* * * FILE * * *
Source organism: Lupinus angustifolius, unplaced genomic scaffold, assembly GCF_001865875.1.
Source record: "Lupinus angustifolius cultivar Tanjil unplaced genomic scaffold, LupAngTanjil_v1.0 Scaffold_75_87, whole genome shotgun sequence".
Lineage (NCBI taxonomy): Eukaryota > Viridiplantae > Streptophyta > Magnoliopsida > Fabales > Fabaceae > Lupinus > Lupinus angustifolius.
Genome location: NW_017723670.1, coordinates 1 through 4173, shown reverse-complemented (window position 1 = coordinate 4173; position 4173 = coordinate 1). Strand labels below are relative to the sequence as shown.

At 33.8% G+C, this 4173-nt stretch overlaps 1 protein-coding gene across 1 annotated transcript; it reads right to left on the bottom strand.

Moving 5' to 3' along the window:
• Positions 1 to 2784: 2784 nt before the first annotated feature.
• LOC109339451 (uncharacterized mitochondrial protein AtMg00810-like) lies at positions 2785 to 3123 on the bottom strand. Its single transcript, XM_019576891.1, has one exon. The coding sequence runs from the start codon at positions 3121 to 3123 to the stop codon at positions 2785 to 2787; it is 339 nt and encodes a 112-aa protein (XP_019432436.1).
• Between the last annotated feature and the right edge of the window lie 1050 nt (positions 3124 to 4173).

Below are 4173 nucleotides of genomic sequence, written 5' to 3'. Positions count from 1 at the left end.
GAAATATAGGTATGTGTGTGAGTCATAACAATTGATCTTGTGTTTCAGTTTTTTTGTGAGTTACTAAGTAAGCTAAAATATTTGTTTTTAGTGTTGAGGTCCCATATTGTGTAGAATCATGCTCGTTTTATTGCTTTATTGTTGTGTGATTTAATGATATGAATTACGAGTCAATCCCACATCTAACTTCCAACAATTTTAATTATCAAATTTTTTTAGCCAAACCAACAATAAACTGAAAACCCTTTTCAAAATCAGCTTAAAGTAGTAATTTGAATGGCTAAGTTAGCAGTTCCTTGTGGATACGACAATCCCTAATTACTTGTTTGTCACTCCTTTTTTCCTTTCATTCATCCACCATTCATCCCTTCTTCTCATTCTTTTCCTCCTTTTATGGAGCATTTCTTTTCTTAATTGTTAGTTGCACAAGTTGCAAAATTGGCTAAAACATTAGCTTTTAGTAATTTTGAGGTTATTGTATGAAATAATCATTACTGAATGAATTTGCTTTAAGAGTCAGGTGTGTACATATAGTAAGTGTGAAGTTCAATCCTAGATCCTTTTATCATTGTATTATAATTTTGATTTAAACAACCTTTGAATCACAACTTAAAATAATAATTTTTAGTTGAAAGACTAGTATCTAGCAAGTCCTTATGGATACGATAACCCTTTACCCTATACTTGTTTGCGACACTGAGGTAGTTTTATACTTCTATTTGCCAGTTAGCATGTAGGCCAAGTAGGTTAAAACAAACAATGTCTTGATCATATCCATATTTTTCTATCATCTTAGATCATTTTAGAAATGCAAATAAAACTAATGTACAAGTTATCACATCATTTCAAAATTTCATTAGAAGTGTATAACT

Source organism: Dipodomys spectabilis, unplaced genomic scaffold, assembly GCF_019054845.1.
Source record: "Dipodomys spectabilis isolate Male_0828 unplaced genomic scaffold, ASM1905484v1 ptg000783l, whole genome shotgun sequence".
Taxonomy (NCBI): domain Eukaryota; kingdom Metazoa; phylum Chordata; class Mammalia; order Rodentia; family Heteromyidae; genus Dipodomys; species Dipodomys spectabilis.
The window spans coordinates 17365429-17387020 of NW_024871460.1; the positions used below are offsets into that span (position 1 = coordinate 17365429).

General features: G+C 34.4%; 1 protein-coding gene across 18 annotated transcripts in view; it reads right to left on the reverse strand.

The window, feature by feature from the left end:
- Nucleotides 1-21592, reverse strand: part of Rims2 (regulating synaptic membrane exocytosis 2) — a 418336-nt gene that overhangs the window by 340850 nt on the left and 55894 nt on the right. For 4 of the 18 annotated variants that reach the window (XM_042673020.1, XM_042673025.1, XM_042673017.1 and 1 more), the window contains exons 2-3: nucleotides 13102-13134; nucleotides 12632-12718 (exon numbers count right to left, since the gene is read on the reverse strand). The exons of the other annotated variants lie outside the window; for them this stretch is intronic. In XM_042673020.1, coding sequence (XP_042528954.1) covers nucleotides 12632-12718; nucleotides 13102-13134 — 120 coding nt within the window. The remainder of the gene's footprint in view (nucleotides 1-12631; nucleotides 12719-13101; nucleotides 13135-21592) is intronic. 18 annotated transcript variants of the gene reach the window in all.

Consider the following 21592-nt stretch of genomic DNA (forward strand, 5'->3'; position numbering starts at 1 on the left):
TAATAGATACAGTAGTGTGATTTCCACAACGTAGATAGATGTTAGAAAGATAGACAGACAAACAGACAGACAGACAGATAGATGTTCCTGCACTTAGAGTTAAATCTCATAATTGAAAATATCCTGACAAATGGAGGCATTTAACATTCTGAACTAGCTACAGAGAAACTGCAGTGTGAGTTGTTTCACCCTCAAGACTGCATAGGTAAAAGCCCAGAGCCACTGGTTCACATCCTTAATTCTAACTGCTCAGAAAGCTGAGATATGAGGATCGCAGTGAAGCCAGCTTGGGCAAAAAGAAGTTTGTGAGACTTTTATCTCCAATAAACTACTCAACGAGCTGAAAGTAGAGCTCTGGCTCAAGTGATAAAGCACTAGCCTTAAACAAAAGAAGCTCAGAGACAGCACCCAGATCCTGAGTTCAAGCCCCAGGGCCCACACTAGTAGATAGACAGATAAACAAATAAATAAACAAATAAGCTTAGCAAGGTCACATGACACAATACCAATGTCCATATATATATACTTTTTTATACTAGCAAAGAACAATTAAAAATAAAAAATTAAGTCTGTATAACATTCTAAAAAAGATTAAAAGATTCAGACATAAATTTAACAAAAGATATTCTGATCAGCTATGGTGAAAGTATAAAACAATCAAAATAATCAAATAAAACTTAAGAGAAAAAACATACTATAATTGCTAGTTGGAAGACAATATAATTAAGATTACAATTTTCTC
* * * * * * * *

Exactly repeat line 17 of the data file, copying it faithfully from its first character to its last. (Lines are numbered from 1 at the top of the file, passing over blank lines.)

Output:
The window, feature by feature from the left end: